It called major media journalism biased, irresponsible, and sensationalist - misreporting, distorting, exaggerating, misstating, or suppressing vital truths - serving state and corporate interests over the common good, including bankers controlling the nation's money, unpunished corruption at the highest levels, democracy for the select few, sham elections, a de facto one party state, imperial wars, occupation, and torture.
Prepared by Neal Desai, Andre Pineda, Majken Runquist and Mark Fusunyan, Harvard's JFK School of Government published their April 2010 Harvard Student Paper titled, " Torture at Times: Waterboarding in the Media," documenting how the practice was covered by America's four largest newspapers over the past 100 years - The New York Times (established in 1851), Los Angeles Times (established 1881), Wall Street Journal established 1889), and USA Today (established 1982, America's most widely circulated newspaper, why it was chosen for the study).
By any definition, it's torture, strictly prohibited under US and international law at all times, under all circumstances, with no allowed exceptions.
Yet the Bush administration defended it, saying it's used to train US service members to resist torture, when, in fact, training involves a cloth placed over their face one time (perhaps twice) for about 20 seconds, a love tap compared to detainee torture, using so-called "enhanced interrogation" techniques.
It involves six or more 40-second "applications" in each two hour session, multiple ones daily, forcing water in detainees' mouths and noses for 12 minutes, repeated daily, sometimes for weeks.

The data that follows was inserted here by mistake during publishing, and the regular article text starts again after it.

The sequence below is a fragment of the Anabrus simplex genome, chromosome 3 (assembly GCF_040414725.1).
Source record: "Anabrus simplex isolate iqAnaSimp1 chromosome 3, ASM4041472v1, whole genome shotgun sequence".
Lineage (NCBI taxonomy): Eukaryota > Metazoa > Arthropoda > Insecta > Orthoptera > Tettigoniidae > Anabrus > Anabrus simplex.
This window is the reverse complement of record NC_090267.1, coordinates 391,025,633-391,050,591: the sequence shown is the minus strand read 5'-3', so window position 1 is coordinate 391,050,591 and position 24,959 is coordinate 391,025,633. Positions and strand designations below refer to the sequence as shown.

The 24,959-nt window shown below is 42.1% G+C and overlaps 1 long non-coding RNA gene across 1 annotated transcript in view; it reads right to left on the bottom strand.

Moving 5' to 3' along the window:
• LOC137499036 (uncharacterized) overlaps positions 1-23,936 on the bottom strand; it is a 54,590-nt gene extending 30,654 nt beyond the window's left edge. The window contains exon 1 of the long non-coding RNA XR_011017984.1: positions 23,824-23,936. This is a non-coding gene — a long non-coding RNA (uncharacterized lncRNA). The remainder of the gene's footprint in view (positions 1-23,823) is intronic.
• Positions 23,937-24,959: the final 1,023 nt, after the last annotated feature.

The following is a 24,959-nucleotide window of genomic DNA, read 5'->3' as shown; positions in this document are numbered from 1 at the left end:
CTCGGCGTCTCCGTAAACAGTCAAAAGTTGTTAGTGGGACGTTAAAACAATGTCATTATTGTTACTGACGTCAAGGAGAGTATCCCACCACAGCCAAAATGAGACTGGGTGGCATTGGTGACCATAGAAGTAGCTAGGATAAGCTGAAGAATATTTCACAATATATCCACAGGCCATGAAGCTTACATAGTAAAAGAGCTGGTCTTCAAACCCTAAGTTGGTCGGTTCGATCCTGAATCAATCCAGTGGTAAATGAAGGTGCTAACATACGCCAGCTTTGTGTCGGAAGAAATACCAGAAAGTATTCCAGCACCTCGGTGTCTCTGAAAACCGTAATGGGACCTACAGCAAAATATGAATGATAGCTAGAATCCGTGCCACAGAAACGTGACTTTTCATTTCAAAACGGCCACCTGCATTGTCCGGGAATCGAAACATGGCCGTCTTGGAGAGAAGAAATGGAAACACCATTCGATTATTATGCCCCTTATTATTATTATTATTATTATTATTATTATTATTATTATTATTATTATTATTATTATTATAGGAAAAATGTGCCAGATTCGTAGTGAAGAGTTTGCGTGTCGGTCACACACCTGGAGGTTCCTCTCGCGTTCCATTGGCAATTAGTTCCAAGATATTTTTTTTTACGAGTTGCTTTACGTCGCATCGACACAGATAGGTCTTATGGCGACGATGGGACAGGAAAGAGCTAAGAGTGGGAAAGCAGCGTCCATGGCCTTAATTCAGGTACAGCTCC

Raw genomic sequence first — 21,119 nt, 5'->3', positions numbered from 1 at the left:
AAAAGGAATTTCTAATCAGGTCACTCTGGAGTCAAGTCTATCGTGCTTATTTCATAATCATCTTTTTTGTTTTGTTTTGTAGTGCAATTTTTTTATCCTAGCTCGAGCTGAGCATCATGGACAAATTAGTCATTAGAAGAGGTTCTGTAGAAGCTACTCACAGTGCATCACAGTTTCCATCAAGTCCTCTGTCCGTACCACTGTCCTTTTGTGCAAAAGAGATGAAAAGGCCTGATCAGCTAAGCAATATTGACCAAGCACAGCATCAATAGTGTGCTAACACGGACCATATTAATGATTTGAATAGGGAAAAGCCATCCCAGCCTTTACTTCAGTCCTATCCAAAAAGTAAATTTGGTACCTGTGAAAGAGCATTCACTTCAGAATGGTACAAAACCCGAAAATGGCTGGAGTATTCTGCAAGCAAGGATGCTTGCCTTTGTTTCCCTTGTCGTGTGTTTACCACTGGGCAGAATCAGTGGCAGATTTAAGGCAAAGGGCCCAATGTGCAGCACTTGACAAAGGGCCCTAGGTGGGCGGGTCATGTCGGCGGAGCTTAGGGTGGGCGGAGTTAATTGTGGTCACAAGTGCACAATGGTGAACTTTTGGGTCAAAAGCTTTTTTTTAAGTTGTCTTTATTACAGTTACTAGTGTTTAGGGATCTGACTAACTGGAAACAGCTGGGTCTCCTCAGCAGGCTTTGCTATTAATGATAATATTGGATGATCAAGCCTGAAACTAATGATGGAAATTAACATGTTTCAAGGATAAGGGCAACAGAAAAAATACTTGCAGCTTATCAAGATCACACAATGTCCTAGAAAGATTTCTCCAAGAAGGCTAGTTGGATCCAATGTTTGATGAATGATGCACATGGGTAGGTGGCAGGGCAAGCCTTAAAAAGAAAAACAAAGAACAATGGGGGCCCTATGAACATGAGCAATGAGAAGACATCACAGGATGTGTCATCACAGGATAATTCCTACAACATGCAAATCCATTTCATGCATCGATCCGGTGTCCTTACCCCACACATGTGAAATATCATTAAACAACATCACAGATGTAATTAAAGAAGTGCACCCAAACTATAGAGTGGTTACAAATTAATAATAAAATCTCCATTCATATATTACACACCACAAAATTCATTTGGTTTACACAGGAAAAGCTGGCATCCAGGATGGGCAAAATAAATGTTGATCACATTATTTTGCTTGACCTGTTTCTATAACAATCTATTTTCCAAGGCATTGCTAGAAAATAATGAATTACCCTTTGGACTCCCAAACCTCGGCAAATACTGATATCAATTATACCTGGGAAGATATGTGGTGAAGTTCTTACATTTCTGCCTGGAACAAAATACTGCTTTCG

Harvard writers defined it as follows:
"....the practice of intentionally inducing the sensation of drowning in the victim....achieved in a number of ways, including but not limited to (1) placing a cloth or plastic wrap, (2) pouring water directly into the mouth and nose of the victim, (3) placing a stick between the victim's teeth and pouring water into his or her mouth, often until the victim's stomach becomes distended, then forcing the water back out of the victim's mouth, and (4) dunking and holding the victim's head under water."
Merriam Webster online calls it "an interrogation technique in which water is forced into a detainee's mouth and nose so as to induce the sensation of drowning."
The Duhaime.org legal dictionary defines it as:
"A criminal investigation technique whereby a person suspected of having or withholding relevant information is blindfolded and bound on the back, sometimes with the face covered with porous or nonporous material, and subjected to water poured over their mouth and nose such as to simulate drowning and to thus, under duress, elicit information."
Wikipedia calls it:
"a form of torture that consists of immobilizing the subject on his/her back with the head inclined downwards; water is then poured over the face into breathing passages, thus triggering (a sensation) of drowning. In contrast to submerging the head face-forward in water, waterboarding precipitates an almost immediate gag reflex (causing) extreme pain, dry drowning, damage to (the) lungs (and) brain....from oxygen deprivation (as well as) other physical injuries including broken bones due to struggling against restraints, lasting psychological damage or, if uninterrupted, death."
Imagine enduring it 183 times in one month, what CIA interrogators did to Khalid Sheikh Mohammed (besides years of other horrific tortures), forcing him to admit being the 9/11 mastermind, when, he's almost certainly innocent, confessing only to stop the pain, or because he was so psychologically damaged, he regurgitated words told him with no comprehension.
Mentioned or examined for over 100 years, almost uniformly it was called torture until Bush administration usage became public in 2004.
The New York Times